Over the duration of MC4, I have read many kind and encouraging comments from your fans and supporters and would like to take this opportunity to extend my appreciation to all of them.
In total disbelief, I have also read some of the comments from haters who do not know the real you nor the scripting and editing on MC4 that contestants have alluded to through postings on the social media.

I am disclosing below what may come as a surprise to you, it has been bottling up in my chest since the 2-day duration taping of the finale back in April. I can not hold it any longer, I have to let go of it.

I was informed by a casting manager 2 days in advance of the taping of the finale that the producers, for financial reasons, had declined to fly your oldest brother in from France.
It felt like a stab with a dagger deep in my heart when I heard Gordon Ramsay during the taping announce, and to add insult to injury by special introduction, that Masterchef flew in 2 members of Luca’s family in from Italy for the finale. Yet, they deprived you of the same courtesy for just 1 family member.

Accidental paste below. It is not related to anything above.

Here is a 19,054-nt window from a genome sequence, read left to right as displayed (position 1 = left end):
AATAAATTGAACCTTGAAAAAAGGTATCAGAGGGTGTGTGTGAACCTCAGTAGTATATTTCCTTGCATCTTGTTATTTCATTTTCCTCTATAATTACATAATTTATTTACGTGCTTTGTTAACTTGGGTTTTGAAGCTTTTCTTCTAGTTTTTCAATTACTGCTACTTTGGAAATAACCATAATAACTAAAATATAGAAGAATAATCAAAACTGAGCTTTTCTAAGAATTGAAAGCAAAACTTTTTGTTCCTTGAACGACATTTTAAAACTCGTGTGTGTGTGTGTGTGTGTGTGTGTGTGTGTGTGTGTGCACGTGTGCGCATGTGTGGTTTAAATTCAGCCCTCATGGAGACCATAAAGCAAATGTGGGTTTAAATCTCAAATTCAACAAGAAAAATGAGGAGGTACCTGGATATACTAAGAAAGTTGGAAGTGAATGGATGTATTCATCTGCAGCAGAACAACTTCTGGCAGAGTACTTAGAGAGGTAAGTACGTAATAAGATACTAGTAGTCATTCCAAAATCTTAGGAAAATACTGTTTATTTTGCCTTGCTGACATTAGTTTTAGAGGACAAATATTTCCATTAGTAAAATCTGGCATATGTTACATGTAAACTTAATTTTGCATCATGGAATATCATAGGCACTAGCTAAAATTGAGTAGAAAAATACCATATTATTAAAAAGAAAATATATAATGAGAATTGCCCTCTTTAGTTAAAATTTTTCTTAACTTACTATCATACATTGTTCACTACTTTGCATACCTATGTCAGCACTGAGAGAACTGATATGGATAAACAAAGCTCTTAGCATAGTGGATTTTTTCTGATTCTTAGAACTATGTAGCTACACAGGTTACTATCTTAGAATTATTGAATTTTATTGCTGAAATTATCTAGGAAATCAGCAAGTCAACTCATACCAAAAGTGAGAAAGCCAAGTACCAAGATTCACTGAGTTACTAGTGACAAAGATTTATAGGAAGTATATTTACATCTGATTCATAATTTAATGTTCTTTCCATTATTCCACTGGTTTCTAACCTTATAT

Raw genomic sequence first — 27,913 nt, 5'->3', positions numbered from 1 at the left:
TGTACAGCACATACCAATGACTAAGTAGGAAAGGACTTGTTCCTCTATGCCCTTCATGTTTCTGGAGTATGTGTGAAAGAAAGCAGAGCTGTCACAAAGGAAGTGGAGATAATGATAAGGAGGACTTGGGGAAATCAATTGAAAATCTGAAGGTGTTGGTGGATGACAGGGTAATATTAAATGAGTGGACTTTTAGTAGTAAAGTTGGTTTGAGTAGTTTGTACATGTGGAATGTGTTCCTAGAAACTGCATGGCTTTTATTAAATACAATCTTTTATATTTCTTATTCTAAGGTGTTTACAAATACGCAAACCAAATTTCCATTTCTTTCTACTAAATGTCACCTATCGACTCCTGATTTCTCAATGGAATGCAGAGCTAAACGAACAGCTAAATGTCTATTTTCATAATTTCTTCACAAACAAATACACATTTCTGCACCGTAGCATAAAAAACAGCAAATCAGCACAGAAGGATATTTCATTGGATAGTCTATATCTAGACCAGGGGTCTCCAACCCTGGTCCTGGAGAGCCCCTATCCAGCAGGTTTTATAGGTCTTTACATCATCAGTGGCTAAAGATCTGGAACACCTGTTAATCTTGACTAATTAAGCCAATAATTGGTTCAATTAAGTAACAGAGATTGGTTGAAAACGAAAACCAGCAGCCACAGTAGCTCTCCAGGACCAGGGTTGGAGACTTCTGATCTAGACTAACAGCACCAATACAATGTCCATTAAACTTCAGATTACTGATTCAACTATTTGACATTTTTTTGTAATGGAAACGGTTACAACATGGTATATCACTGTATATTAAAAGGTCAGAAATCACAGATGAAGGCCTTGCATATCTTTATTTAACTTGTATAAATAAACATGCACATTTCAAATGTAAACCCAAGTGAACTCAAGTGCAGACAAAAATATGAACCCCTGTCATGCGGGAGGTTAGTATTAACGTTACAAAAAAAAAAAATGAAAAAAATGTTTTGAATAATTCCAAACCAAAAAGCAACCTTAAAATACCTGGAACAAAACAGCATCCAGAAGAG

Your brother Alen was present for the taping of the finale but what you may not know is that he flew into LA on his own accord.

The above described occurrence and evident favoritism led me to immediately suspect that MC4 may be rigged and that your performance in the finale may prove to be futile. I realized the distinct possibility that Luca was pre-determined to win.

Furthermore, I witnessed numerous occurrences during the course of the 2-day duration taping of the finale which strongly reinforces my suspicion. It is not appropriate nor will I disclose the details in this posting but I trust the right time and place will present itself in the near future for a full disclosure of my own personal experience with MC4 and the finale.